Medicare fraud maintains its position among the fastest growing crimes in the United States. The government loses nearly $75 billion a year to Medicare fraud; which has led to the conception of several anti-fraud initiatives, including the OIG’s Operation Whack-A-Mole (WAM).

Medicare fraud comes in many shapes and forms, with the three most popular including:

  • Phantom Billing
  • Patient Billing
  • Up-coding and unbundling

Durable Medical Equipment opens the door to several billing related fraud schemes, many of which involve repeatedly billing Medicare for equipment that is never delivered (phantom billing) – but there is another form of fraud that the OIG is cracking down on: Phantom DME Suppliers and virtual offices.

DME suppliers may participate in phantom billing schemes, but they may also be operating their businesses as ghosts.

In order to be considered as a compliant DME supplier certain requirements must be met such as a physical, accessible location. When they fail to comply with these statutes, they could be a “phantom” supplier.

OIG’s Project WAM has identified several DME suppliers since its inception, and as a result, they have amended their regulations. These regulations, stated under 42 CFR § 424.57 explain that suppliers must:

Maintain a physical facility on an appropriate site, that…

  • Is at a location accessible to the public, Medicare beneficiaries, CMS, NSC, and its agents (the location must not be in a gated community or other area where access is restricted);
  • Is accessibly and staffed during posted hours of operation;
  • Maintain a permanent and visible sign in plan view and posts hours of operation. If the supplier’s place of business is located within a building complex, the sign must be visible at the main entrance of the building or the hours can be posted at the entrance of the supplier.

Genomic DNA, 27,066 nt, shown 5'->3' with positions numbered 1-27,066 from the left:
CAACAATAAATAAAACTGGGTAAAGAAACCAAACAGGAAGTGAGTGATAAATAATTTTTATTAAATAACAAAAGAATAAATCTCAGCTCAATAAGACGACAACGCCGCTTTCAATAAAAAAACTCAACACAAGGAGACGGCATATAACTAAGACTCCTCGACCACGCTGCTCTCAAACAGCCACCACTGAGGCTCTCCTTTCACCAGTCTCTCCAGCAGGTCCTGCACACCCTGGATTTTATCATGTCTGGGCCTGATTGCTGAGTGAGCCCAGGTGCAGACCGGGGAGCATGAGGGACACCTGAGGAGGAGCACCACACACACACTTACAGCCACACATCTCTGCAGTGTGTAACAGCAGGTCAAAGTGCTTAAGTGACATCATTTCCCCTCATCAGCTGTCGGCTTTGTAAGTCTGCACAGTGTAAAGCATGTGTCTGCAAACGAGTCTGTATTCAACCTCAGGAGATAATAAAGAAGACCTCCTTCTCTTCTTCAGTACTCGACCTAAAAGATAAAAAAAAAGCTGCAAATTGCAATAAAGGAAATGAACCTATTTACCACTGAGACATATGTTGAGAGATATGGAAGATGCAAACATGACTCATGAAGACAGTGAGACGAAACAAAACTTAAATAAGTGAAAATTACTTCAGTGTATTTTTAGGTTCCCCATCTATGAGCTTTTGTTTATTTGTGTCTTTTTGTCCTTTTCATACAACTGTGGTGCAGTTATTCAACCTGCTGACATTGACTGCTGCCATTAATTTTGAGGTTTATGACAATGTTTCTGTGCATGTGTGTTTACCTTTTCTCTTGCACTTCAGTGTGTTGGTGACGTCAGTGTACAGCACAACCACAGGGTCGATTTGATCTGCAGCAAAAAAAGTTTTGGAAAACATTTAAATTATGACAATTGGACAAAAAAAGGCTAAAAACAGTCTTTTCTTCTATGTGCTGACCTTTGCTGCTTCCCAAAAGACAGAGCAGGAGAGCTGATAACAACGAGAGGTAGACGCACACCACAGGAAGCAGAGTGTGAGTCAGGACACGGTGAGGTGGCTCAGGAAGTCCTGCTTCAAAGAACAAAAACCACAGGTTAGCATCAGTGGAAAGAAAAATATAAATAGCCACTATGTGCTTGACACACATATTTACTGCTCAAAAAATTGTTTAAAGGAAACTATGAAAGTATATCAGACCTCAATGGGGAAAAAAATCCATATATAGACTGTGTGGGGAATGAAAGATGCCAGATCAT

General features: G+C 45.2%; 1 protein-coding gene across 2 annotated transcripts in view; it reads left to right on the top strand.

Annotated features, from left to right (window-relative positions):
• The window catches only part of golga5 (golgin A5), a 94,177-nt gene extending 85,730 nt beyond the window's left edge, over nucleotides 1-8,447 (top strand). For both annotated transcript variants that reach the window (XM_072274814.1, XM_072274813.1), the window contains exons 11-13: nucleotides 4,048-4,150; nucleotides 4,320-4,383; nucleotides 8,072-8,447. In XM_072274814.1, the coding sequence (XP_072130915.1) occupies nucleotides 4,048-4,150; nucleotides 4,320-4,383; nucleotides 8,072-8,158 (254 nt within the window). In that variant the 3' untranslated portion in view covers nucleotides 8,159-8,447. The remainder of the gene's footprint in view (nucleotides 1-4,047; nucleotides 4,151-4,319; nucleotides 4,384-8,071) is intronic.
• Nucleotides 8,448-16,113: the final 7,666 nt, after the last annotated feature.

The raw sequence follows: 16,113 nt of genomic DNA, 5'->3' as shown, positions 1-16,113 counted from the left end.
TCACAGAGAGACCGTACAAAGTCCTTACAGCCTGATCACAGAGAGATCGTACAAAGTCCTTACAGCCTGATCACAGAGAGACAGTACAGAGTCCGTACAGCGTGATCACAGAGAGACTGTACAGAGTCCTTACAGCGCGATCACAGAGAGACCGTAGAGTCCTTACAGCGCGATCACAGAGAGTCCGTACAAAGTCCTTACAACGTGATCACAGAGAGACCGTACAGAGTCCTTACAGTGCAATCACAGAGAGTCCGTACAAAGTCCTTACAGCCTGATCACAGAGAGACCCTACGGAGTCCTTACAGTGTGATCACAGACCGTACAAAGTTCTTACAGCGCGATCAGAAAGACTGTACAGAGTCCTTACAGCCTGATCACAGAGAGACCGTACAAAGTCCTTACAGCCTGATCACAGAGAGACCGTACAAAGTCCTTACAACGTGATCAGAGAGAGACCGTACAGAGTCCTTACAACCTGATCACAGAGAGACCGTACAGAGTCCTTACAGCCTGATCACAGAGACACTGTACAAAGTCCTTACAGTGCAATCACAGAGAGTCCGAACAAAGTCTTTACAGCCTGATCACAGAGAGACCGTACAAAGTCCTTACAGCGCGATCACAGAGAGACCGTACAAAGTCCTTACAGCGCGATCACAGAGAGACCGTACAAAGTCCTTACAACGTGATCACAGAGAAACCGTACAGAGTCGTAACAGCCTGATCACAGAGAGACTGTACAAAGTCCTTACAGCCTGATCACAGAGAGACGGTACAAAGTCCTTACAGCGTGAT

• Except for business records that are stored in a centralized location as described in paragraph (C)(7)(ii) of this section, is in a location that contains space for storing business records (including the supplier’s delivery, maintenance, and beneficiary communication records).
  • Is in a location that contains space for retaining the necessary ordering and referring documentation specified 424.516(f).
    • (ii) May be the centralized location for all of the business records and the ordering and referring documentation of a multisite supplier.
    • (iii) May be a “closed door” business, such as a pharmacy or supplier providing services only to beneficiaries residing in a nursing home, that complies with all applicable Federal, State, and local laws and regulations. “Closed door” businesses must comply with all the requirements in this paragraph.
  • Maintains a primary business telephone that is operating at the appropriate site listed under the name of the business locally or toll-free for beneficiaries.
    • (i) Cellular phones, beepers, or pagers must not be used as the primary business telephone.
    • (ii) Calls must not be exclusively forwarded from the primary business telephone listed under the name of the business to a cellular phone, beeper, or pager.
    • (iii) Answering machines, answering services, facsimile machines or combination of these options must not be used exclusively as the primary business telephone during posted operating hours.

A site visit is the only way to determine whether or not a supplier meets these requirements. If they do not, then they have failed to meet the statutory/civil guidelines of a DME supplier. They are phantoms, able to “ghost” both patients and Medicare at their will.